Sultan Al Jaber, President of COP28, brought down the gavel today on a final agreement of the UN’s two-week climate conclave. The Global Stocktake – the principal document – was adopted by 198 nations.
“You have put common interest ahead of self-interest,” said Al Jaber. “We have the basis for transformational change.“
The document, calling for an ‘orderly’ transition away from fossil fuels, was accepted by all of the world’s major oil producing nations except Iran, which left the summit early in protest of Israel’s attendance.
The revised document came after strong pushback from more than 100 nations against an initial draft issued Monday. The more strongly worded revised document came forth from the President’s office Wednesday morning, after a night of consultations with top diplomats, ministers and representatives of country groups.
What is clearly a compromise document, balancing simultaneous calls for global energy transition and developing countries’ financial needs, was branded by Al Jaber as the ‘UAE Consensus.’
Al Jaber, the CEO of major state oil company Adnoc, gave a long list of COP28’s accomplishments, emphasizing that, “we have language on fossil fuel in our final agreement for the first time ever.”
This announcement, recognizing that after 30 years of UN-sponsored climate talks the actual cause of climate change is finally named in a consensus document, was greeted with rousing applause by the gathered ministers and delegates in plenary session. Related: Investors Turn Bearish on European Natural Gas Amid Eased Supply Fears
The COP28 President continued with superlatives, saying, “We have delivered a comprehensive response to the Global Stocktake and set the world on the right direction.”
He called the agreement, “a robust action plan…led by science” and a “historic package to accelerate climate action.”
“We have delivered a paradigm shift that has the potential to redefine our economies,” he continued. “We have integrated the real economy into climate action.”
Al Jaber spoke of “a new economic age” and went on to assert that the agreement reimagines global finance and builds on the loss and damage requirements of developing nations.
Small islands have their say
While all 198 participant nations assented, some including Samoa, Bangladesh, Bolivia and others sounded notes of caution.
The first to speak after the president was Samoa’s lead delegate Anne Rasmussen, who, speaking for 39 small island states, pointed out shortcomings in several parts of the agreement, which does not specify peak emissions in 2025, and puts exclusive focus on decarbonization of energy systems. Her statement was greeted with loud applause.
Recognizing the applause for the island nations, John Kerry, the top US climate envoy, said the while everyone will see deficiencies in the document, it is still an important accomplishment and he hailed a moment of multilateralism.
Beginning of the end
“This document sends very strong message to the world,” said Kerry, that, “1.5 remains within reach.”
Kerry said that the next round of the countries’ Nationally Determined Contributions (NDCs), to be delivered in early 2025, will need to be aligned with the 1.5C objective of the Paris climate agreement of 2015.
He also restated figures from the Intergovernmental Panel on Climate Change (IPCC), saying that global greenhouse gas emissions must be reduced by 43% by 2030, and 60% by 2035.
“Transitioning away from fossil fuels to achieve net-0 by 2050 – that is clear,” in the new agreement, Kerry said.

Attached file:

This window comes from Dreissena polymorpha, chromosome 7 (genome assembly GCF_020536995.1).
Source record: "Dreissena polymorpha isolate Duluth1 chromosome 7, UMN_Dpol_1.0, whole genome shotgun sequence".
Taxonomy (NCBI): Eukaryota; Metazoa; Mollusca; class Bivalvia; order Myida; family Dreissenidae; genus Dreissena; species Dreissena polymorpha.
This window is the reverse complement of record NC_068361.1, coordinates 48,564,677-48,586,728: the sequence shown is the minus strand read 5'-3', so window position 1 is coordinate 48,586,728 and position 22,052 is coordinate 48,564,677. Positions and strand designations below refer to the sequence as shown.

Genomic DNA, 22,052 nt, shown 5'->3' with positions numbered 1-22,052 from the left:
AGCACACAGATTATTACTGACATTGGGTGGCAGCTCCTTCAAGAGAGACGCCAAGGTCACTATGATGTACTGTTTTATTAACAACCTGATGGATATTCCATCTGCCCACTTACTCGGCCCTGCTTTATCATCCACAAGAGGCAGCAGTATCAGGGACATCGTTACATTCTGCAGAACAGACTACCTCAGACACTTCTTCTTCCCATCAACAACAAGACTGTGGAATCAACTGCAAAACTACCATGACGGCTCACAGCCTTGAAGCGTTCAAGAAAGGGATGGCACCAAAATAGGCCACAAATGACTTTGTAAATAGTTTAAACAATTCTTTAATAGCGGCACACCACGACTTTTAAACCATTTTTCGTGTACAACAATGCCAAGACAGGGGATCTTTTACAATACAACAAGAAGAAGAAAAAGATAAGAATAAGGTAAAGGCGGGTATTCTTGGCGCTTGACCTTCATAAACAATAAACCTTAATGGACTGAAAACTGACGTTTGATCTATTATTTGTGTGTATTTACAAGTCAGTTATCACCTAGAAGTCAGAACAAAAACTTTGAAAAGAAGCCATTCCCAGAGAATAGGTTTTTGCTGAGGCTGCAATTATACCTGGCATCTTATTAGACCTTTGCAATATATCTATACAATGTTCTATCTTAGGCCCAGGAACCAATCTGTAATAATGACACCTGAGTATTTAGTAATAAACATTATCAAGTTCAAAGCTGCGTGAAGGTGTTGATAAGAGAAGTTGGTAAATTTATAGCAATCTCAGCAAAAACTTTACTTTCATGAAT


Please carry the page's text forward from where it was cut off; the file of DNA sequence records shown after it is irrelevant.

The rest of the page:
He went further, saying that ‘transitional fuels’ need to be aligned with the 1.5C objective, and that abatement technologies should be focused only on ‘hard-to-abate’ industry sectors. He also said the new agreement makes clear that the international financial system must shift away from whatever puts the Paris goal at risk.
Wopke Hoekstra, the European Commissioner, followed Kerry, calling the day, “a day of gratitude…and silent determination.”
“Humanity has finally done what is long overdue…we have arrived at the beginning of the end of fossil fuels.”
Tackling the elephant in the room
The Global Stocktake document directly addresses what Norway’s top climate negotiator called “the elephant in the room,” at COP28.
The document calls for “transitioning away from fossil fuels in energy systems, in a just, orderly and equitable manner, accelerating action in this critical decade.”
It is compromise language, not as strong as ‘phasing out’ fossil fuels, and narrowed to energy systems, but stressing the urgency of this decade. Earlier in the day a spokesperson for the COP President called it a ‘finely calibrated document.’
The new Dubai Consensus document encourages countries to submit economy-wide NDCs, has new specific targets to triple renewables and double energy efficiency by 2030, and begins to introduce new financial architecture by recognizing the role of credit rating agencies for the first time and calling for a scale up of concessional and grant finance. It also states the need to significantly scale up adaptation finance.
NDCs next up
The Dubai summit may be remembered as the most significant COP since the Paris Agreement in 2015. However, its global goal setting will have effect only insofar as countries follow through with effective national plans. In early 2025, countries are to deliver new NDCs.
Some observers noted that the new agreement, with its emphasis on ‘whole-of-economy’ NDCs, may have the positive effect of compelling large economies to continue moving toward large scale transformation while opening possibilities for new approaches and innovations in emerging economies.
More focus on finance is expected next year at COP29 in Azerbaijan, while countries will bring their revised NDCs to COP30 in Brazil, in 2025.
By Alan Mammoser for Oilprice.com
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